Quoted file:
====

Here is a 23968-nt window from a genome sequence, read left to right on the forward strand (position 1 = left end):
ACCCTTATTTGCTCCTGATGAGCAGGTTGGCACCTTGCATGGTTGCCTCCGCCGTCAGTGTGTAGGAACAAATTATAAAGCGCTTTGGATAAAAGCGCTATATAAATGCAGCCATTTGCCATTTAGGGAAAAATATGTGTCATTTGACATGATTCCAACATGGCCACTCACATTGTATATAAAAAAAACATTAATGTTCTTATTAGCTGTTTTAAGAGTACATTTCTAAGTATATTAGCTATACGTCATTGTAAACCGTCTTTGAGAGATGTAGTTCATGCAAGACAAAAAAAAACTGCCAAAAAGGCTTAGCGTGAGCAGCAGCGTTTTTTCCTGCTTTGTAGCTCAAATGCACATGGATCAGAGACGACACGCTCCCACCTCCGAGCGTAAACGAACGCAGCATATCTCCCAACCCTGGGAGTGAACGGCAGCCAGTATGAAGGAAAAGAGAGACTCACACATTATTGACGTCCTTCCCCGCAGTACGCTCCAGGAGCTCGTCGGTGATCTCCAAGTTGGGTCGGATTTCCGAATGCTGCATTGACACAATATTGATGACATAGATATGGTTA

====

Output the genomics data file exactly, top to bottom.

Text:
Here is a 23968-nt window from a genome sequence, read left to right on the forward strand (position 1 = left end):
ACCCTTATTTGCTCCTGATGAGCAGGTTGGCACCTTGCATGGTTGCCTCCGCCGTCAGTGTGTAGGAACAAATTATAAAGCGCTTTGGATAAAAGCGCTATATAAATGCAGCCATTTGCCATTTAGGGAAAAATATGTGTCATTTGACATGATTCCAACATGGCCACTCACATTGTATATAAAAAAAACATTAATGTTCTTATTAGCTGTTTTAAGAGTACATTTCTAAGTATATTAGCTATACGTCATTGTAAACCGTCTTTGAGAGATGTAGTTCATGCAAGACAAAAAAAAACTGCCAAAAAGGCTTAGCGTGAGCAGCAGCGTTTTTTCCTGCTTTGTAGCTCAAATGCACATGGATCAGAGACGACACGCTCCCACCTCCGAGCGTAAACGAACGCAGCATATCTCCCAACCCTGGGAGTGAACGGCAGCCAGTATGAAGGAAAAGAGAGACTCACACATTATTGACGTCCTTCCCCGCAGTACGCTCCAGGAGCTCGTCGGTGATCTCCAAGTTGGGTCGGATTTCCGAATGCTGCATTGACACAATATTGATGACATAGATATGGTTA